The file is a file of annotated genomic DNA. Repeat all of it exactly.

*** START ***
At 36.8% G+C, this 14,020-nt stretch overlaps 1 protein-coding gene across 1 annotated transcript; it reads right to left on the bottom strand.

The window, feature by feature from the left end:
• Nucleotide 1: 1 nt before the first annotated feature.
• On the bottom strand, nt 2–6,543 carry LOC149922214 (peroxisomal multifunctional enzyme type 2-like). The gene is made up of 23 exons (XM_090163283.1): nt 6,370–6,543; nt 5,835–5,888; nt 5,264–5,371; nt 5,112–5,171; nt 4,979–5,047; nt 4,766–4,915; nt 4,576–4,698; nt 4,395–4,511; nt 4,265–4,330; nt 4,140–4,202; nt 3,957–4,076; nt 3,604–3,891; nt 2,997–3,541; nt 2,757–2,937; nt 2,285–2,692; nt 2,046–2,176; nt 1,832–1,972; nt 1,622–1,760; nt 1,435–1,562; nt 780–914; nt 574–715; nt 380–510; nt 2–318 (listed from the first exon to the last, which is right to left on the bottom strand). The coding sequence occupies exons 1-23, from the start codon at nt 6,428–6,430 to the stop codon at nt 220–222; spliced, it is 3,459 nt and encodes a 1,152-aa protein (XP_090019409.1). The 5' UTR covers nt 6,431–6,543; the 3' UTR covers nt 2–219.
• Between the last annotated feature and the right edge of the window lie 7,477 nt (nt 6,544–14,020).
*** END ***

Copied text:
At 36.8% G+C, this 14,020-nt stretch overlaps 1 protein-coding gene across 1 annotated transcript; it reads right to left on the bottom strand.

The window, feature by feature from the left end:
• Nucleotide 1: 1 nt before the first annotated feature.
• On the bottom strand, nt 2–6,543 carry LOC149922214 (peroxisomal multifunctional enzyme type 2-like). The gene is made up of 23 exons (XM_090163283.1): nt 6,370–6,543; nt 5,835–5,888; nt 5,264–5,371; nt 5,112–5,171; nt 4,979–5,047; nt 4,766–4,915; nt 4,576–4,698; nt 4,395–4,511; nt 4,265–4,330; nt 4,140–4,202; nt 3,957–4,076; nt 3,604–3,891; nt 2,997–3,541; nt 2,757–2,937; nt 2,285–2,692; nt 2,046–2,176; nt 1,832–1,972; nt 1,622–1,760; nt 1,435–1,562; nt 780–914; nt 574–715; nt 380–510; nt 2–318 (listed from the first exon to the last, which is right to left on the bottom strand). The coding sequence occupies exons 1-23, from the start codon at nt 6,428–6,430 to the stop codon at nt 220–222; spliced, it is 3,459 nt and encodes a 1,152-aa protein (XP_090019409.1). The 5' UTR covers nt 6,431–6,543; the 3' UTR covers nt 2–219.
• Between the last annotated feature and the right edge of the window lie 7,477 nt (nt 6,544–14,020).